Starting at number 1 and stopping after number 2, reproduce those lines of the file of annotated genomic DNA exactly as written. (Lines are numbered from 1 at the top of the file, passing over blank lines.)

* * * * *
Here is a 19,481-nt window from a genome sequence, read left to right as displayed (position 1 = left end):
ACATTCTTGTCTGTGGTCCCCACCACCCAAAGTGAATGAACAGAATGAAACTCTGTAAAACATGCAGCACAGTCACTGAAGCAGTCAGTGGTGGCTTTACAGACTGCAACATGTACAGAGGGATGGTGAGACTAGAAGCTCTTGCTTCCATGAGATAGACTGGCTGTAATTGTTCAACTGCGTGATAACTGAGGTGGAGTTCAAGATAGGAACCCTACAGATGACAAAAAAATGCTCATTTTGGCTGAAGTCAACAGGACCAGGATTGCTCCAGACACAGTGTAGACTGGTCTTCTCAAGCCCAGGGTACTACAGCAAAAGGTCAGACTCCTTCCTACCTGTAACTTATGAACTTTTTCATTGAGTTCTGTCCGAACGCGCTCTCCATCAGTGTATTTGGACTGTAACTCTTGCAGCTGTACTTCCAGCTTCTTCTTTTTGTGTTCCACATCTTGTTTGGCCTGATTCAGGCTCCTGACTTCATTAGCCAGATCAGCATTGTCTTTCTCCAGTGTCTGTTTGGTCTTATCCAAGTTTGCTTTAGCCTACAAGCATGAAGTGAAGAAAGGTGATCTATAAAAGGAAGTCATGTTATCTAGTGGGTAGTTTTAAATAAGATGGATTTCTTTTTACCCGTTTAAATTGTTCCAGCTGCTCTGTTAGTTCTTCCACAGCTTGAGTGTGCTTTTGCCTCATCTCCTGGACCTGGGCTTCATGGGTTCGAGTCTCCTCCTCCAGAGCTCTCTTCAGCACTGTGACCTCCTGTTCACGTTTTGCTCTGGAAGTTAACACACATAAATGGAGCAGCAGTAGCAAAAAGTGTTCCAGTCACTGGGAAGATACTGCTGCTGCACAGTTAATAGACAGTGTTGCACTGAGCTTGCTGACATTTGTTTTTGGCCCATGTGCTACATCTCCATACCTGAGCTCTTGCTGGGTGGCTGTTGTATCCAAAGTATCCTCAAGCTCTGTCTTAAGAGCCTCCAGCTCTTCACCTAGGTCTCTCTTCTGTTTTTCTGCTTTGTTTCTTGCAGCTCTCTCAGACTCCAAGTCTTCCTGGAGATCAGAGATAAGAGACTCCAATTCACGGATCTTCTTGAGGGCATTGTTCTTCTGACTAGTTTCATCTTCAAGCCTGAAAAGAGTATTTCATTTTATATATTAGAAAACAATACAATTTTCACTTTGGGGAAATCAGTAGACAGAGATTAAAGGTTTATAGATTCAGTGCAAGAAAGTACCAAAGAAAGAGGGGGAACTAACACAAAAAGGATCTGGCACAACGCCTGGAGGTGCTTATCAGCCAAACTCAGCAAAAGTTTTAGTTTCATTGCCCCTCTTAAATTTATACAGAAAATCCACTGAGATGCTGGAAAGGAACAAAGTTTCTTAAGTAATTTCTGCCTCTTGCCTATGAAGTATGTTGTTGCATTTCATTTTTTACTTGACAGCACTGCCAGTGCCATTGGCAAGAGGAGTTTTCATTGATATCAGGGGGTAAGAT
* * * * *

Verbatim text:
Here is a 19,481-nt window from a genome sequence, read left to right as displayed (position 1 = left end):
ACATTCTTGTCTGTGGTCCCCACCACCCAAAGTGAATGAACAGAATGAAACTCTGTAAAACATGCAGCACAGTCACTGAAGCAGTCAGTGGTGGCTTTACAGACTGCAACATGTACAGAGGGATGGTGAGACTAGAAGCTCTTGCTTCCATGAGATAGACTGGCTGTAATTGTTCAACTGCGTGATAACTGAGGTGGAGTTCAAGATAGGAACCCTACAGATGACAAAAAAATGCTCATTTTGGCTGAAGTCAACAGGACCAGGATTGCTCCAGACACAGTGTAGACTGGTCTTCTCAAGCCCAGGGTACTACAGCAAAAGGTCAGACTCCTTCCTACCTGTAACTTATGAACTTTTTCATTGAGTTCTGTCCGAACGCGCTCTCCATCAGTGTATTTGGACTGTAACTCTTGCAGCTGTACTTCCAGCTTCTTCTTTTTGTGTTCCACATCTTGTTTGGCCTGATTCAGGCTCCTGACTTCATTAGCCAGATCAGCATTGTCTTTCTCCAGTGTCTGTTTGGTCTTATCCAAGTTTGCTTTAGCCTACAAGCATGAAGTGAAGAAAGGTGATCTATAAAAGGAAGTCATGTTATCTAGTGGGTAGTTTTAAATAAGATGGATTTCTTTTTACCCGTTTAAATTGTTCCAGCTGCTCTGTTAGTTCTTCCACAGCTTGAGTGTGCTTTTGCCTCATCTCCTGGACCTGGGCTTCATGGGTTCGAGTCTCCTCCTCCAGAGCTCTCTTCAGCACTGTGACCTCCTGTTCACGTTTTGCTCTGGAAGTTAACACACATAAATGGAGCAGCAGTAGCAAAAAGTGTTCCAGTCACTGGGAAGATACTGCTGCTGCACAGTTAATAGACAGTGTTGCACTGAGCTTGCTGACATTTGTTTTTGGCCCATGTGCTACATCTCCATACCTGAGCTCTTGCTGGGTGGCTGTTGTATCCAAAGTATCCTCAAGCTCTGTCTTAAGAGCCTCCAGCTCTTCACCTAGGTCTCTCTTCTGTTTTTCTGCTTTGTTTCTTGCAGCTCTCTCAGACTCCAAGTCTTCCTGGAGATCAGAGATAAGAGACTCCAATTCACGGATCTTCTTGAGGGCATTGTTCTTCTGACTAGTTTCATCTTCAAGCCTGAAAAGAGTATTTCATTTTATATATTAGAAAACAATACAATTTTCACTTTGGGGAAATCAGTAGACAGAGATTAAAGGTTTATAGATTCAGTGCAAGAAAGTACCAAAGAAAGAGGGGGAACTAACACAAAAAGGATCTGGCACAACGCCTGGAGGTGCTTATCAGCCAAACTCAGCAAAAGTTTTAGTTTCATTGCCCCTCTTAAATTTATACAGAAAATCCACTGAGATGCTGGAAAGGAACAAAGTTTCTTAAGTAATTTCTGCCTCTTGCCTATGAAGTATGTTGTTGCATTTCATTTTTTACTTGACAGCACTGCCAGTGCCATTGGCAAGAGGAGTTTTCATTGATATCAGGGGGTAAGAT